June 22, 2008

How trustworthy can OpenID be if the developers of it like SixApart themselves don't trust it?

For years I have been a fan of OpenID. I like the concept of a single digital identity to be used across the Internet, and I think the people behind the project has some great ideas.

At the same time, I have felt it wasn't ready for prime time. Back in 2006 I blogged that I thought it would be a great geek thing, but that until more web applications supported trusting the OpenID provider I wanted to use, it was doomed to never "cross the chasm". I was pointing out that I have many web applications, such as the various blogs I author that are driven by Six Apart's MovableType that simply need to use the provider of my choosing, since our trust model is controlled by corporate security policy enforced by our IT team.

Access to write posts on our company blog(s) should be driven by the identity controls at our office. If the staff member has his or her access revoked in the office, it should immediately impact all tools and technology in the business... including the company blog(s). I don't want another identity silo where when a staff member leaves I have to go log ino Movable Type and restrict, revoke or remove their access. Six Apart made some strides to support this by providing LDAP integration into their higher end product. Great news if the blog is on a server connected to your Directory infrastructure. Not so good if its across the Internet on an Internet facing system in an isolated DMZ like ours.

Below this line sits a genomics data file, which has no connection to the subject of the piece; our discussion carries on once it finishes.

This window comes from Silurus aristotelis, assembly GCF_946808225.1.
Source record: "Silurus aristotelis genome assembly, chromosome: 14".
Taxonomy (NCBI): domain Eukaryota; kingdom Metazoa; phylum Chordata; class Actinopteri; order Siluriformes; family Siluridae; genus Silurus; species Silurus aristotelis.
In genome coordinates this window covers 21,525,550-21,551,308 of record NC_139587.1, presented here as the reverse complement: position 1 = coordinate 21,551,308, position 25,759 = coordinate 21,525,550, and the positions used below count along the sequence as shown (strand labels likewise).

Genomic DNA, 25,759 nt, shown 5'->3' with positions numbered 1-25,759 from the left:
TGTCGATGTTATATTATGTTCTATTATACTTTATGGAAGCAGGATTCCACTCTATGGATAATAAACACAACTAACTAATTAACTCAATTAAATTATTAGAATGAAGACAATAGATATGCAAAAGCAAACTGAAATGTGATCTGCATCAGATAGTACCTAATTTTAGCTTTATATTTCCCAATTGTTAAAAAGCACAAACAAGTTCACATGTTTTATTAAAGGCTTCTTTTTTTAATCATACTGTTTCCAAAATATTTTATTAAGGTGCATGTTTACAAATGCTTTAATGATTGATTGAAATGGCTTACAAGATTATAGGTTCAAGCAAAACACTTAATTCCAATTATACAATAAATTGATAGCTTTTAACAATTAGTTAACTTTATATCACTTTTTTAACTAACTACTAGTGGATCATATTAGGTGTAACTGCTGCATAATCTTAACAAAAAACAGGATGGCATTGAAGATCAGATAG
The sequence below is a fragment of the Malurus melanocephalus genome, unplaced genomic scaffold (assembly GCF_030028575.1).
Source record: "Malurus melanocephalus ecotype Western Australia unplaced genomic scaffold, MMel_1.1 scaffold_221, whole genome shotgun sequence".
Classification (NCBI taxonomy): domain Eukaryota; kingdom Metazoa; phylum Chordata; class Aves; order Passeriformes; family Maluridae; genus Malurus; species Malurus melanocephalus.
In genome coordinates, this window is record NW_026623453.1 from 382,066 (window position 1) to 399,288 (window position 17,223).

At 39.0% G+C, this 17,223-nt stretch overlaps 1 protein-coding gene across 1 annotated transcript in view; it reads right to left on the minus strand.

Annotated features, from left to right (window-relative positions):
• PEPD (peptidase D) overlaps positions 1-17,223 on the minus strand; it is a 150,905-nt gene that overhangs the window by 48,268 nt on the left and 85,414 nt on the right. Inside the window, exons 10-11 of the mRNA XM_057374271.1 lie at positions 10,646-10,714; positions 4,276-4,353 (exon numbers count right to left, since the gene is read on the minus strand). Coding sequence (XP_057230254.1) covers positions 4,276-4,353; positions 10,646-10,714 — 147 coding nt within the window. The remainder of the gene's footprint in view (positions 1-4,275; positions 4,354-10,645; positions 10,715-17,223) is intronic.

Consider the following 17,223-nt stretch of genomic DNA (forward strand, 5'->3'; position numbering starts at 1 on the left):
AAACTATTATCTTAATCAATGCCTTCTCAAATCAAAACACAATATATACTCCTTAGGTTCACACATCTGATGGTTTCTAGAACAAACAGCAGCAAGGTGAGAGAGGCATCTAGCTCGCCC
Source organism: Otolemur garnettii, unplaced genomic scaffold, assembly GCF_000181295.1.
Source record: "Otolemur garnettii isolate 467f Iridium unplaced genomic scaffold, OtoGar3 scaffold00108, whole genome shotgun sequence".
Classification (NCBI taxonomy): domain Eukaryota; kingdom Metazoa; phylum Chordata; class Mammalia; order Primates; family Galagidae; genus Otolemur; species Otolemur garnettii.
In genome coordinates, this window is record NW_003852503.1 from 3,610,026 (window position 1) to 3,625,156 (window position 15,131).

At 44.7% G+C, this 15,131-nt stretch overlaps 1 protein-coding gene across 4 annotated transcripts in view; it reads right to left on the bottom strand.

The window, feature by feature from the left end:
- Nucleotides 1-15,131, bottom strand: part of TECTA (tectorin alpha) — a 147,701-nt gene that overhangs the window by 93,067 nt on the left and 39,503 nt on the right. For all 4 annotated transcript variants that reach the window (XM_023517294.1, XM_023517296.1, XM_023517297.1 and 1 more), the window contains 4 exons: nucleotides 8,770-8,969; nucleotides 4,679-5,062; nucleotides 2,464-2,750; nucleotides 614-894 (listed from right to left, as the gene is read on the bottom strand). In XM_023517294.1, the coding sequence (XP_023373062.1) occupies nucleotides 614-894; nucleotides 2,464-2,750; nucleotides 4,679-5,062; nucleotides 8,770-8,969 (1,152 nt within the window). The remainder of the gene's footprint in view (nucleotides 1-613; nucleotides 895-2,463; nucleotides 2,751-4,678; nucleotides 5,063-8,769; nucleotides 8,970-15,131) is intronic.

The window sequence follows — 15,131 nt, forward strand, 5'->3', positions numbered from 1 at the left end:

Even back then, SixApart Vice President Anil Dash commented on my blog post that Movable Type supported being both a provider and a consumer, which surprised me since I could only see that functionality when people wanted to leave comments. I followed up with Six Apart and they said authors couldn't use an OpenID to login before writing posts yet, but that it WAS coming. I really wish I would have saved that email so I could have quoted it here.

I was ok with that answer at the time. After all, Six Apart helped design and develop OpenID and they even have David Recordon (Open Platforms Tech Lead for Six Apart) sitting on the OpenID Foundation Community Board. I would expect that it would indeed be coming in the next major release.

Fast forward to the beginning of this year. I wrote another blog post about how frustrated I was getting that everyone was trying to be OpenID providers, but that very few were willing to consume providers I choose to trust. That post was written partially because at that time, common web applications that I use (including Movable Type) STILL don't support this.

Six months later, very little has changed. Six Apart has had another major release with MT4, and in querying if it now supports author login with my provider of choice (aka our company OpenID server) an email response from Six Apart's support simply says:


OpenID is supported only for the purposes of authenticating commenters; it is not supported as a login for Movable Type authors/users.

<name withheld>
Movable Type Publishing Platform
Six Apart, Ltd.

How trustworthy can OpenID be if Six Apart themselves don't trust it enough to allow authors to log in to manage their own blogs? I think this is a critical point that people aren't considering. The people that helped build the technology don't dogfood it themselves for their own commercial web applications.

Why not? I would love to know the answer to that. Wouldn't you?

Posted by SilverStr at 01:57 PM | Comments (4) | TrackBack